Garibay is upbeat and positive about the future, but when she describes how she got to where she is today, you can hear how her personal strength has been forged by struggle. She and her sister spoke no English when they enrolled in middle school in Texas. Their mother cleaned houses. When she would drop them at school each morning, the girls would pray that she would return to pick them up in the afternoon.

But the family had a guardian angel, says Garibay, in the form of her first English-as-a-second-language teacher, Christina Hernandez. “She helped us navigate the system. She explained everything to my mom. I will not forget the way she engaged with families from Russia, Korea—all these different countries.”

Hernandez was also a great teacher, says Garibay. Within a year, her students were able to transfer to all-English classrooms. “She was the person who inspired me to be a teacher,” says Garibay.

Garibay’s mother was determined that her daughters would have a good education. After high school, with the cost of college tuition prohibitively high, her mother sent Montserrat back to Mexico to live with her aunt and uncle and study at the Universidad de Guanajuato. She studied pedagogy and taught ESL courses on the side to make some money.

“Even though I spoke Spanish, it was very hard,” says Garibay. “I felt like a stranger in my own country. I was outspoken. I was used to the way things were in the United States.”

After two years, her mother’s boss offered to sponsor her, and Garibay returned to Austin, enrolling first in community college and then at UT-Austin as an international student studying bilingual education and Spanish-language teaching. Eventually, the Austin school district became her sponsor. She hired a lawyer, got an H1-B visa that she renewed every three years, fell in love with a U.S. citizen and, in 2011, got married.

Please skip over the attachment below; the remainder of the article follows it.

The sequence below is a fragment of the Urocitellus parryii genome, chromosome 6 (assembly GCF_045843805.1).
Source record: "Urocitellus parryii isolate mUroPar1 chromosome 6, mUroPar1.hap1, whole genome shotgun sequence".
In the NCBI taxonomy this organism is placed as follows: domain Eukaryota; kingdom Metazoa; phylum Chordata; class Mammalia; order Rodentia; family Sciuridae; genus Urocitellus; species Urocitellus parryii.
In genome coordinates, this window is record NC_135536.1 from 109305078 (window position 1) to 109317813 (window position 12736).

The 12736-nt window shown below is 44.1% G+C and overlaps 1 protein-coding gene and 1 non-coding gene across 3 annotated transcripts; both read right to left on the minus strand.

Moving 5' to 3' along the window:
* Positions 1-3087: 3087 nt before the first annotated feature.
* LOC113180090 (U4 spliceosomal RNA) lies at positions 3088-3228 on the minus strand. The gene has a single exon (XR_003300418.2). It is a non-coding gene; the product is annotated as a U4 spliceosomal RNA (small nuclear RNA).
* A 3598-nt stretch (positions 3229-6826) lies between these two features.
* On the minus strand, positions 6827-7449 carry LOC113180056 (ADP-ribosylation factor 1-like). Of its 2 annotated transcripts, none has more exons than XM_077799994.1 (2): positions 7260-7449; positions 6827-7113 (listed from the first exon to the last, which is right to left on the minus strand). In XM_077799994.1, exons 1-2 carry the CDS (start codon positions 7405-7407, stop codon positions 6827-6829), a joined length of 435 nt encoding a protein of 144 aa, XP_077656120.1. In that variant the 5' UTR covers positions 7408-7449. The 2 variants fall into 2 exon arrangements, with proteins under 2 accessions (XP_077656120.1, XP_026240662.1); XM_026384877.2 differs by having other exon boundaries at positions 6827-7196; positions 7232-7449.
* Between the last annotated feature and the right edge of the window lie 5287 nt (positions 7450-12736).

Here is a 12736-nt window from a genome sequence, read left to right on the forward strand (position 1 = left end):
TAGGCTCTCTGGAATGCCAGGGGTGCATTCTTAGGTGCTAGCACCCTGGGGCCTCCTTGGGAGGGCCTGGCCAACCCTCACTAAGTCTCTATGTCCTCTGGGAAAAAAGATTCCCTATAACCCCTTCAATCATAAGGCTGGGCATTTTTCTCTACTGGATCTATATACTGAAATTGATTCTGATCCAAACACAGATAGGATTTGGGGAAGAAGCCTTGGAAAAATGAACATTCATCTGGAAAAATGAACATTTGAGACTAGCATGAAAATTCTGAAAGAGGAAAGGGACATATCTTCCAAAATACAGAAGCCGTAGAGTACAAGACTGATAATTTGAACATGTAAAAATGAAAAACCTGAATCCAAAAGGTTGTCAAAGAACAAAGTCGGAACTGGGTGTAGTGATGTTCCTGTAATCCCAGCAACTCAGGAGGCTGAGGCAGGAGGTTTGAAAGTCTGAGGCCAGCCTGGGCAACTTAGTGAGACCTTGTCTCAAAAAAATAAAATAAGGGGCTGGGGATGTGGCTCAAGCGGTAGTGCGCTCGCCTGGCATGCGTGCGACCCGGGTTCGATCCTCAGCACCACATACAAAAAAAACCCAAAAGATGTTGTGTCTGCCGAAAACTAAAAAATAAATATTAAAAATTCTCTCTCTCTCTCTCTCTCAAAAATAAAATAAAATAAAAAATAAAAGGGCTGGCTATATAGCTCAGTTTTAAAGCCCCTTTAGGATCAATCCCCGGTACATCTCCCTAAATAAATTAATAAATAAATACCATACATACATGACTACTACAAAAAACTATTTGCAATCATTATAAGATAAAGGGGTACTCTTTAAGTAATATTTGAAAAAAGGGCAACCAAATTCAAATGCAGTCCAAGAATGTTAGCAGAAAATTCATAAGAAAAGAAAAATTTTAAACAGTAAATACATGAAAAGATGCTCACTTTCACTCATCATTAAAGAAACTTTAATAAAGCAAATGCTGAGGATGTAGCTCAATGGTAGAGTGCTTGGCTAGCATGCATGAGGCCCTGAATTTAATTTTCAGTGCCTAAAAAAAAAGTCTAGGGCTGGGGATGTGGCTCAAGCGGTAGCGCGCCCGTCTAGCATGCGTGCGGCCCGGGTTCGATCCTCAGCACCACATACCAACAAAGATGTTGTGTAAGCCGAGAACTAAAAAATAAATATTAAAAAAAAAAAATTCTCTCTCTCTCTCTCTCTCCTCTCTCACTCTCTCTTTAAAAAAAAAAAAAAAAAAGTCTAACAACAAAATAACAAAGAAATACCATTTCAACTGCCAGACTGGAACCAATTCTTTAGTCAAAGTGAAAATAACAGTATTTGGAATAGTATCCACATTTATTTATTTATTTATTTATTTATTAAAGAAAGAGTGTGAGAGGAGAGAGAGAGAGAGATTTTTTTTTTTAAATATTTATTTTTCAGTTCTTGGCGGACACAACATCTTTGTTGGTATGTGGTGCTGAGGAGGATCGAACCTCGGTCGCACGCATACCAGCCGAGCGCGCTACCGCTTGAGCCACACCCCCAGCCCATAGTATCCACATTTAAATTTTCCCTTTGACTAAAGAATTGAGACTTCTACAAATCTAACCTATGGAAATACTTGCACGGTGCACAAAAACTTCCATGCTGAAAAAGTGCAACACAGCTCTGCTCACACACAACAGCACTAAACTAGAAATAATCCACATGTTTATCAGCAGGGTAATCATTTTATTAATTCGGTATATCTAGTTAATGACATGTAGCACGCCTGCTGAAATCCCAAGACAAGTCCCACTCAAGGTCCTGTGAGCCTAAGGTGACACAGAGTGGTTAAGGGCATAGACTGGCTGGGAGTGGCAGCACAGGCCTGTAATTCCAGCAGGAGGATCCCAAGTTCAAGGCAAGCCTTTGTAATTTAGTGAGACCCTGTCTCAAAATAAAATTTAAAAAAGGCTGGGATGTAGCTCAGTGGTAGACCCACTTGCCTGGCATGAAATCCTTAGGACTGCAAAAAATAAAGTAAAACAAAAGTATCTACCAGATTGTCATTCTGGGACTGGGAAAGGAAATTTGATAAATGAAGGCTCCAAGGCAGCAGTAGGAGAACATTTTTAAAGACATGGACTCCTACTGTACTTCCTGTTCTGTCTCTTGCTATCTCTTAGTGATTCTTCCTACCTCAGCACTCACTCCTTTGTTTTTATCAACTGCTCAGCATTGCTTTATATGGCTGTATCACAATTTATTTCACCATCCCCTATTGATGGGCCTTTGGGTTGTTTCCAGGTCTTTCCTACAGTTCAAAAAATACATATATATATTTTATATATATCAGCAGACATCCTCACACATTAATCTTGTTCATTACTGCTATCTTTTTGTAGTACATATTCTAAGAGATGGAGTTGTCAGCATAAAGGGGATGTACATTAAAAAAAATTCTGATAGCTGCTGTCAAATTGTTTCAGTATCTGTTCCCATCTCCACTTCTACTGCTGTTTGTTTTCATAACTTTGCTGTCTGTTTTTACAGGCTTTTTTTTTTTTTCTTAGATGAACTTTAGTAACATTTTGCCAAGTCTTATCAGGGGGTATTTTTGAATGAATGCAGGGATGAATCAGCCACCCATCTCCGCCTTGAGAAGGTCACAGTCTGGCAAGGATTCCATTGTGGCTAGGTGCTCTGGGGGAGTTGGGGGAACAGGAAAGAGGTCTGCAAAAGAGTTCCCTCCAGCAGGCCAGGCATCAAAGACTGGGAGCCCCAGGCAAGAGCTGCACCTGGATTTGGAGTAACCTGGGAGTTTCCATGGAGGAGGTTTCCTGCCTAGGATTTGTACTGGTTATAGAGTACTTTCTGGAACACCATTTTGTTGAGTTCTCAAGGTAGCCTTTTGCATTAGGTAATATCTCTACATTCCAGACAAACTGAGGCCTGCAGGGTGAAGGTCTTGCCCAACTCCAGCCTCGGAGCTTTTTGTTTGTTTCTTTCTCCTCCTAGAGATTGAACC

Her sister had a different experience, because the following year, Mexico changed its laws and barred U.S.-based students from paying in-state resident tuition in Mexico. Julieta stayed in Austin, enrolling in UT-Austin and becoming an immigration rights activist.

Keeping students safe at school

Garibay says her family’s immigration experience has had a tremendous impact on her. “When I was teaching, I had a lot of students that were facing deportation and family separation.” She remembers one day supervising her prekindergarten students on the playground when a police car passed. A 4-year-old ran to hide and she followed him.

“He said, ‘My mom told me when I see a cop, I had to run away.’ It was so heartbreaking!”

As a teacher, Garibay emulated her first ESL teacher to help children and their families. Now, as an AFT officer, she says, she is working to help families and teachers throughout the district who want their students to feel safe in school. “It’s been really empowering to see the AFT push for immigration reform. It speaks volumes about the work we do and how we engage in transformation.”

Garibay and her sister have beaten a path to Washington, D.C., lobbying for comprehensive immigration reform. “It is my responsibility as a citizen to advocate because these families cannot,” she says.